Significant during the Michigan trial was the state’s defense witness Mark Regenerus, author of a highly controversial and debunked study that claimed children can only thrive with a mother and father and not with same-sex parents. His studies have been used as basis for the anti-gay laws in Russia and Uganda and elsewhere.

The Tenth Circuit will hear oral arguments in a case from Utah, Utah v. Kitchen, on April 10.

Earlier this month, the Ninth Circuit U.S. Court of Appeals removed the Nevada and Hawaii consolidated cases from the court’s calendar for April 9 in San Francisco.

On Thursday, the Fourth Circuit U.S. Court of Appeals scheduled oral arguments in two lawsuits challenging Virginia’s ban on same-sex couples marrying. The American Foundation for Equal Rights case, Bostic v. Virginia, and the ACLU-Lambda case, Harris v. Virginia, will be heard May 13.

Like Michigan, the other four cases –from Kentucky, Oklahoma, Tennessee, Texas—are just arriving at their respective circuit courts.

Interesting factoid: From 1996 to 1999, one of Judge Friedman’s law clerks was Judith Levy, the lesbian recently confirmed by the U.S. Senate to serve on the Detroit federal court.

Read the entire ruling by clicking here.

Some passages from today’s ruling:

“The Court finds that the MMA [Michigan Marriage Amendment] impermissibly discriminates against same-sex couples in violation of the Equal Protection Clause because the provision does not advance any conceivable legitimate state interest…”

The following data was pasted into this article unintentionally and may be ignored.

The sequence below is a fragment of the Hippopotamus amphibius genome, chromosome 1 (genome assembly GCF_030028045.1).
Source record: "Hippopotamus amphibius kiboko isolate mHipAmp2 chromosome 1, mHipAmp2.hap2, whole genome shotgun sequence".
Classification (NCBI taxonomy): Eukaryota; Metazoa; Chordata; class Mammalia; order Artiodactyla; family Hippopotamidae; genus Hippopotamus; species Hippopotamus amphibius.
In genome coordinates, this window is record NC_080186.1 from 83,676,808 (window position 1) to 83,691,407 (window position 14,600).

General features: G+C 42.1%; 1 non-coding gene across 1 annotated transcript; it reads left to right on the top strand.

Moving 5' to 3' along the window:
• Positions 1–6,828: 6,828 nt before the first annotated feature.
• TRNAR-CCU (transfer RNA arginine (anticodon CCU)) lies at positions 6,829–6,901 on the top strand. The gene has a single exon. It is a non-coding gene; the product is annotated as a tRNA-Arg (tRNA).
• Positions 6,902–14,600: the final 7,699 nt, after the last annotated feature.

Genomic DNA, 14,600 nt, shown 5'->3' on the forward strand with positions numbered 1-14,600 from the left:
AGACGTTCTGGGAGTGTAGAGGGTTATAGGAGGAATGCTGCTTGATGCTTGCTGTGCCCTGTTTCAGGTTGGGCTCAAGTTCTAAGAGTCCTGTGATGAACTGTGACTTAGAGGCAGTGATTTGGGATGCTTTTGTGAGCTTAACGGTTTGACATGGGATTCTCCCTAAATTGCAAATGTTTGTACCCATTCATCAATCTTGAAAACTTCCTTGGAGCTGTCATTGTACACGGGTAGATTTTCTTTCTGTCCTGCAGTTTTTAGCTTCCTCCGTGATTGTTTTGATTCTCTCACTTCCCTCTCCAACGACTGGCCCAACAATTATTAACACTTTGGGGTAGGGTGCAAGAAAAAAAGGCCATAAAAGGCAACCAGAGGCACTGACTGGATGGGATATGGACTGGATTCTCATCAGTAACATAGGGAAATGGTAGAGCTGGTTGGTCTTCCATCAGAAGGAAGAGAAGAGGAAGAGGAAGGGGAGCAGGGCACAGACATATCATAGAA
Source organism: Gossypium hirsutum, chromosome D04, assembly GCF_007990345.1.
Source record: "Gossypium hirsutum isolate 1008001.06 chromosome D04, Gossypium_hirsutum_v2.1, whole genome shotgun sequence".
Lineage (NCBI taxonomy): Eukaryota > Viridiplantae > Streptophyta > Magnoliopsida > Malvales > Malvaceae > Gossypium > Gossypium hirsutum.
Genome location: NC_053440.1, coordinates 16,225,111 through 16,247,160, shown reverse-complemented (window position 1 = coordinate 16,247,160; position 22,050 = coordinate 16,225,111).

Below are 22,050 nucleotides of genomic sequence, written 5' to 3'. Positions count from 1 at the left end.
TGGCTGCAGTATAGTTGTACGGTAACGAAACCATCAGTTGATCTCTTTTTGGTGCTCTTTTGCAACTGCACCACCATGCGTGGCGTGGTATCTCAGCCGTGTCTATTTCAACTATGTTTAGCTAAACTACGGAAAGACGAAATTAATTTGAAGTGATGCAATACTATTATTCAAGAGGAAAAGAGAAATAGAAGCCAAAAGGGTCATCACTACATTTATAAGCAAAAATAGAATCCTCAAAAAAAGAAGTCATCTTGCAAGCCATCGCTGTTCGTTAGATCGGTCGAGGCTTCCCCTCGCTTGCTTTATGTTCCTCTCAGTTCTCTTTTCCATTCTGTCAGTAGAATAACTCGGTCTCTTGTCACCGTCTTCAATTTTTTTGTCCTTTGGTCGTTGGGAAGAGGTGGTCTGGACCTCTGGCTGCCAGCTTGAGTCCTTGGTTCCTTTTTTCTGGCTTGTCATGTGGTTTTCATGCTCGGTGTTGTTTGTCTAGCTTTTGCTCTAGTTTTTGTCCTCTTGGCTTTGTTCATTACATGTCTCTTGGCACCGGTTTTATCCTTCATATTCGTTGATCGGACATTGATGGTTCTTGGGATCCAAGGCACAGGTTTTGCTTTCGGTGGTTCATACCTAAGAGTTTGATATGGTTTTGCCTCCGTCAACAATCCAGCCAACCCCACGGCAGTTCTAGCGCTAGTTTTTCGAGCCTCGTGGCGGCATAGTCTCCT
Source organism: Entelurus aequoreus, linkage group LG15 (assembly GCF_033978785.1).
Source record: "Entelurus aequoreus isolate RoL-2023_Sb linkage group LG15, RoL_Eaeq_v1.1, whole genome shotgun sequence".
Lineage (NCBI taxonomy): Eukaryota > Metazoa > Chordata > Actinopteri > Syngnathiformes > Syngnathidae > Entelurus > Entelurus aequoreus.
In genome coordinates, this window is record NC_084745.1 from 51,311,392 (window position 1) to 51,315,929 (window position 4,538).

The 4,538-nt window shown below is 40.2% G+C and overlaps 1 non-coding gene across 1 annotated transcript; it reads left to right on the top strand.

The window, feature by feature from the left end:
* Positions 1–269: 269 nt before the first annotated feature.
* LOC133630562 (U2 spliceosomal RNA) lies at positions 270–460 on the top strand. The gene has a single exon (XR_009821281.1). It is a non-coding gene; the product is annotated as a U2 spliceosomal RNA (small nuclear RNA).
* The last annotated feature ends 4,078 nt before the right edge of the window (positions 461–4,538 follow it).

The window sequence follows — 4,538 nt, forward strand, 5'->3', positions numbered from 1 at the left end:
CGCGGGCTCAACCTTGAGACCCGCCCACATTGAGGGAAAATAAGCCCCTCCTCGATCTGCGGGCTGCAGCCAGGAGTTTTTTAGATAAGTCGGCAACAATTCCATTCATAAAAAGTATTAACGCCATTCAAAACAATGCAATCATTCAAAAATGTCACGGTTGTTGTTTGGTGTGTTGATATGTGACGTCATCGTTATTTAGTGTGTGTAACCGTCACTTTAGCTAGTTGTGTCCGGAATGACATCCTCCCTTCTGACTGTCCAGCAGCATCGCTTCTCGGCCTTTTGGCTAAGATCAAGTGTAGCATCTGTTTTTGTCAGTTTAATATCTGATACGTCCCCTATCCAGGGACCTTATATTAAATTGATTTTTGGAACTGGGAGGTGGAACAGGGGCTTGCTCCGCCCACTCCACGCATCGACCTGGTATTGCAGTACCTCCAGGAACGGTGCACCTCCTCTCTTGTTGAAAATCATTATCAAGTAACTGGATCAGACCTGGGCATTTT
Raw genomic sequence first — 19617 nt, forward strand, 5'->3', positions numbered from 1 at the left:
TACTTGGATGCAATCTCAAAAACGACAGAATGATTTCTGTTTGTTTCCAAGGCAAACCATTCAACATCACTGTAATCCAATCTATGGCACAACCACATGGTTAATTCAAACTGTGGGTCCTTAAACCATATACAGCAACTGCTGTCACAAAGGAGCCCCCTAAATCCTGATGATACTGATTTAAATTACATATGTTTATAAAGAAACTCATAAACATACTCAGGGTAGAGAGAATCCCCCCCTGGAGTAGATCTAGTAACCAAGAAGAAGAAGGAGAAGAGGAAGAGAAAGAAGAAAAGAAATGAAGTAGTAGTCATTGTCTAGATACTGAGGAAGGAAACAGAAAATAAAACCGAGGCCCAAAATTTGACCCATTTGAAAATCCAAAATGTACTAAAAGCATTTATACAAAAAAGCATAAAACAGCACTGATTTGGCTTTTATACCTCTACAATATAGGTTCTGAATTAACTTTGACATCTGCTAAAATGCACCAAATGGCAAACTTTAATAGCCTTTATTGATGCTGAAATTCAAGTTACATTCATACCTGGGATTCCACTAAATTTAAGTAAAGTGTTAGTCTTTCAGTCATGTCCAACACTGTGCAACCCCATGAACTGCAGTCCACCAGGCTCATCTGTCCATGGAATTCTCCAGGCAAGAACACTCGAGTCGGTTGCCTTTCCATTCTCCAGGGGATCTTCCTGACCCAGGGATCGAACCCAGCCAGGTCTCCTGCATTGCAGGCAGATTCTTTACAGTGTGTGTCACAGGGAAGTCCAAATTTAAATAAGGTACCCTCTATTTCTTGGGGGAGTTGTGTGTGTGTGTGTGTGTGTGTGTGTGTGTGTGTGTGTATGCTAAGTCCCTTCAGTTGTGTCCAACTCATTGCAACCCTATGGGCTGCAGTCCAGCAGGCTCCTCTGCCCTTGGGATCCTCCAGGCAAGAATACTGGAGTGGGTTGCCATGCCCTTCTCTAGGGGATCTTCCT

“Largely in keeping with the justifications offered in their summary judgment motion, at trial, the state defendants asserted that the MMA serves the following legitimate state interests:(1) providing an optimal environment for child rearing; (2) proceeding with caution before altering the traditional definition of marriage; and (3) upholding tradition and morality. Additionally, the state defendants consistently asserted that defining marriage is within the exclusive purview of the state’s police power. None of these proffered reasons provides a rational basis for adopting the amendment.”

“The state defendants argued that the citizens of Michigan adopted the MMA on the premise that heterosexual married couples provide the optimal environment for raising children. The Court rejects this rationale for several reasons. First, the evidence adduced at trial disproved this premise. [Stanford sociologist Michael] Rosenfeld’s study shows that children raised by same-sex couples progress at almost the same rate through school as children raised by heterosexual married couples. In fact, the difference between the two groups is nearly immeasurable. [David] Brodzinsky similarly testified that approximately 150 sociological and  psychological studies of children raised by same-sex couples have repeatedly confirmed Rosenfeld’s findings that there is simply no scientific basis to conclude that children raised in same-sex households fare worse than those raised in heterosexual households. Brodzinsky also testified that parental gender plays a limited role, if any, in producing well-adjusted children.”

Lisa Keen contributed.